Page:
MCAb In Correctional Settings

See partner-led information sheet below titled, “New Correctional Indication for Monoclonal Antibody (Regen-COV) for SARS-CoV2.” The purpose of this informational sheet is to make sure that correctional administrators and health care teams are aware of a specific indication for the use of MCAb in correctional settings addressed in the modified EUA.

Please feel free to distribute this information sheet widely and a big thank you to our partners for preparing this document.

August 24, 2021
Dear Correctional Administrator,
On July 30, 2021, the FDA modified its Emergency Use Authorization (EUA) for Regen-COV, a medication used in the treatment of COVID-19 infection. The purpose of this informational sheet is to make sure you and your health care team are aware of a specific indication for the use of MCAb in correctional settings addressed in the modified EUA. This is not a guidance, or endorsement nor meant to establish a standard of care; it is provided for your information to address as your clinicians see fit.
Regen-COV is a monoclonal antibody (MCAb) used in the management of the SARS-CoV-2
New Indication:
Regen-COV is now approved under the EUA for use in correctional populations to prevent
COVID infection under the following conditions:
  • there is an occurrence of SARS-CoV-2 infection in other individuals in the same institutional setting, and
  • the patient being treated is not fully vaccinated or is not expected to mount an adequate immune response to complete SARS-CoV-2 vaccination, and
  • the patient being treated is at high risk for progression to severe COVID-19, including hospitalization or death (e.g., they have certain comorbidities)1.
1 The indications may be confusing because an early version of the FDA’s Announcement of the new correctional indication was missing this third bulleted requirement. FDA has corrected the error.
What does “in the same institutional setting” mean?
FDA did not define this further. The logic behind their recommendation is that COVID-19 infection can spread more easily in correctional settings than in the community. In consultation with your facility health care provider and/or local health jurisdiction officer, you’ll need to decide what the “same institutional setting” means by judging whether the risk of COVID-19 spreading from the person or persons with the infection is mostly limited to a cell, living unit, floor, building, etc.
What is the purpose of medicating?
MCAbs are different from vaccines. Vaccines instruct the body’s immune system to produce the body’s own antibodies. MCAbs are manufactured antibodies. In both cases the antibodies target and attach to a specific part of the coronavirus, neutralizing it. However, because the vaccine has “taught” the body how to produce its own antibodies, the effect usually lasts much longer, whereas an injection of MCAbs only helps until the antibody is used up. So MCAbs are not a replacement for vaccination. Up until now, MCAb was used to treat high risk patients with mild to moderate symptoms from COVID-19 (but who were not sick enough to be in the hospital) to lower the chance of hospitalization or death. Based on a new study which prompted this EUA modification, MCAb reduces symptomatic COVID-19 infection by about 6 percentage points. However, the study was conducted among people in the community exposed to infection from others in their household. So, whether we will see the same, higher, or lower levels of protection in jails and prisons is still unknown.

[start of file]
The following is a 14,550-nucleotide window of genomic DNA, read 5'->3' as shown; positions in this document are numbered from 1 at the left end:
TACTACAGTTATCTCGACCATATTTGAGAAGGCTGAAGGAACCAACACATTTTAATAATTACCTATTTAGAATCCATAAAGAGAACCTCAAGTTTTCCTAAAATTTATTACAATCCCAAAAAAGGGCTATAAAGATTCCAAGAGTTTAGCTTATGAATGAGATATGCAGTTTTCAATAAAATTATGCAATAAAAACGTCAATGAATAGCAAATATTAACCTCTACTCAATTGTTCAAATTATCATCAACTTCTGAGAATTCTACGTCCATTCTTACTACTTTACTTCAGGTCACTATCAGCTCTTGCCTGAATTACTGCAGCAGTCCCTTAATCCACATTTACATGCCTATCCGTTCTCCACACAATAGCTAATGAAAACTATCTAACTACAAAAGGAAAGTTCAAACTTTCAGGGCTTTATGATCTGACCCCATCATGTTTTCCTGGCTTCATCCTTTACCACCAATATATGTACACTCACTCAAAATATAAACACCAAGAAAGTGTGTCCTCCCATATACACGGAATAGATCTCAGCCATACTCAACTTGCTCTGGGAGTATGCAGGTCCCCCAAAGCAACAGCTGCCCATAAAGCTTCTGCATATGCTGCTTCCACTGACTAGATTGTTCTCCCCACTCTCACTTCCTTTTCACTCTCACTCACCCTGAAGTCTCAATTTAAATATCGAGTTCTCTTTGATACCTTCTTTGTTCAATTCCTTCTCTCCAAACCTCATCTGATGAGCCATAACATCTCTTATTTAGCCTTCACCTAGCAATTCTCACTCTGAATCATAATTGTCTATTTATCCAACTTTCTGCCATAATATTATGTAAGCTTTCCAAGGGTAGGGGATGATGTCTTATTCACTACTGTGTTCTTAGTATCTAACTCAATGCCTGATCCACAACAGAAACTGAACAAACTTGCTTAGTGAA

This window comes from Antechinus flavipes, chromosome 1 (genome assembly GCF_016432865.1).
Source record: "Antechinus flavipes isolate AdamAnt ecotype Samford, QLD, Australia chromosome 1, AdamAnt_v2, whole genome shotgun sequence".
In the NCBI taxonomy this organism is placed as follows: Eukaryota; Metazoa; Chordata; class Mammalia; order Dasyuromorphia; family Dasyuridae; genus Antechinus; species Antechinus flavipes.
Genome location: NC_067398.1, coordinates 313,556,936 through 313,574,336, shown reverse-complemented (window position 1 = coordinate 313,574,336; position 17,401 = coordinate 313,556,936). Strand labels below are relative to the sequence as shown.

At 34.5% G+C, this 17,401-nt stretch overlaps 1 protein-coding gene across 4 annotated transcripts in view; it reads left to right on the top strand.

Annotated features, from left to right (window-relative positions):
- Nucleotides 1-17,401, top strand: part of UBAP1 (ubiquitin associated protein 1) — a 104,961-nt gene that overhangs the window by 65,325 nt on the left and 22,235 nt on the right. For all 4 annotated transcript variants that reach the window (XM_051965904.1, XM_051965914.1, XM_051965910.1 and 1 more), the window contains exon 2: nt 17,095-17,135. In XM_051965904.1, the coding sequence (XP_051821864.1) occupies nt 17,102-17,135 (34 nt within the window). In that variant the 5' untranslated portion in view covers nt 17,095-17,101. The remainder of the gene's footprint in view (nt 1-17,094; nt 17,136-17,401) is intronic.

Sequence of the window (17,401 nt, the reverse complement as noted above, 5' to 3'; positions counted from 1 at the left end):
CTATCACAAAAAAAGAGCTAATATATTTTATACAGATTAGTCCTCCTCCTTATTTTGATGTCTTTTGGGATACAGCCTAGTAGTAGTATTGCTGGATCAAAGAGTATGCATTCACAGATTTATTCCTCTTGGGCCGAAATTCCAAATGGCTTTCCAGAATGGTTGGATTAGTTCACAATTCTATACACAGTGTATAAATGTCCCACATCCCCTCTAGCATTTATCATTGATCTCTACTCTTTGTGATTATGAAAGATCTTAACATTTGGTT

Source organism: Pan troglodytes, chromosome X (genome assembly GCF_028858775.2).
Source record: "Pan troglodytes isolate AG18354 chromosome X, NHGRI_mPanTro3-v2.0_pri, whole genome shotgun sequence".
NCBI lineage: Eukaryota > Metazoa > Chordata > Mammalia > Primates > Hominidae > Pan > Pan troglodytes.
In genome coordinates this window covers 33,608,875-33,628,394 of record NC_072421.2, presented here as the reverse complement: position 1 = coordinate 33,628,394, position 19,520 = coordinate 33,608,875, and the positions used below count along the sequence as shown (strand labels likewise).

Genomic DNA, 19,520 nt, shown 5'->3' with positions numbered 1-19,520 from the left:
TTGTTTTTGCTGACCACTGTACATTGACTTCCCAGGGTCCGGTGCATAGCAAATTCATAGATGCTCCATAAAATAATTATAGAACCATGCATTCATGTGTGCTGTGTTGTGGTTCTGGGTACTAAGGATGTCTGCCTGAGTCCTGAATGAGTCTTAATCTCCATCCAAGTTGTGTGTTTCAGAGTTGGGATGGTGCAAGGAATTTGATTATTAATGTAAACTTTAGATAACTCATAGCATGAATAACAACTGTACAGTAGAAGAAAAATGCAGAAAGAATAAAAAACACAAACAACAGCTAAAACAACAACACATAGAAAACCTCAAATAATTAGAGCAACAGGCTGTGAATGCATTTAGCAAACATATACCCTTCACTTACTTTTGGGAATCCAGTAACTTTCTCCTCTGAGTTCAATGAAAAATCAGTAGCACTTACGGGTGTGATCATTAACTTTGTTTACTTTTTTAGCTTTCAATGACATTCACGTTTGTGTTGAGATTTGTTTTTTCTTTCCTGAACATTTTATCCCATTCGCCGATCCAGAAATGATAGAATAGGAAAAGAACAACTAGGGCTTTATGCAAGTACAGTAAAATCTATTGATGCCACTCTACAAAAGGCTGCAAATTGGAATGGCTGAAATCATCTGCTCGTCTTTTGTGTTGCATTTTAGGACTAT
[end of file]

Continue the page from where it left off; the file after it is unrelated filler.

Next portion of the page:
How do you obtain the medication?
You should use your usual mechanism for obtaining medications. If that is unsuccessful, you can request the medication directly from the sole distributer (, click on “Order Regen-COV”).
How much does it cost?
The medication is free.
What is involved in administering the medication?
The medication is supposed to be administered as soon as possible after the occurrence of SARS-CoV-2 is identified in the institution. The manufacturer recommends intravenous administration, but states it can be given as a shot under the skin if necessary. Your provider may decide to give additional (smaller) doses every 4 weeks for the duration of the exposure. Your provider should review the complete FDA Fact Sheet for Healthcare Providers before ordering the medication, and should provide this Fact Sheet for Patients to patients they offer the medication to help these patients understand the potential risks and benefits.
What is the significance of the drug’s “EUA” status?
The EUA approval of MCAb has the same significance as the EUA status granted to the COVID-19 vaccines we have been administering. It means that the FDA determined from growing evidence that the medication is reasonably safe and effective, in other words that patients can benefit from it. It is not in any way “experimental.”
Additional updates/reminders include:
  • On July 21st, the National Institute for Occupational Safety and Health (NIOSH) posted a document titled, “Safe and Proper Use of Disinfectants to Reduce Viral Surface Contamination in Correctional Facilities.” A link can also be found on the CDC Corrections landing page under ‘Infection Prevention Control.’
  • The August 5th ELC & DOJ Webinar: Detection & Mitigation of COVID-19 in Confinement Facilities can be viewed here.  
    • Weekly office hours held on Thursdays, until Sep 23, 2021 (let me know if you have not received the call in information).
  • On August 9th, several vaccination posters for corrections was were released by the Corrections Unit and can be found here.
  • The webinar titled, “Considerations for Modifying COVID-19 Prevention Measures in Correctional and Detention Facilities” is now available on the CDC Corrections landing page under ‘Presentations.’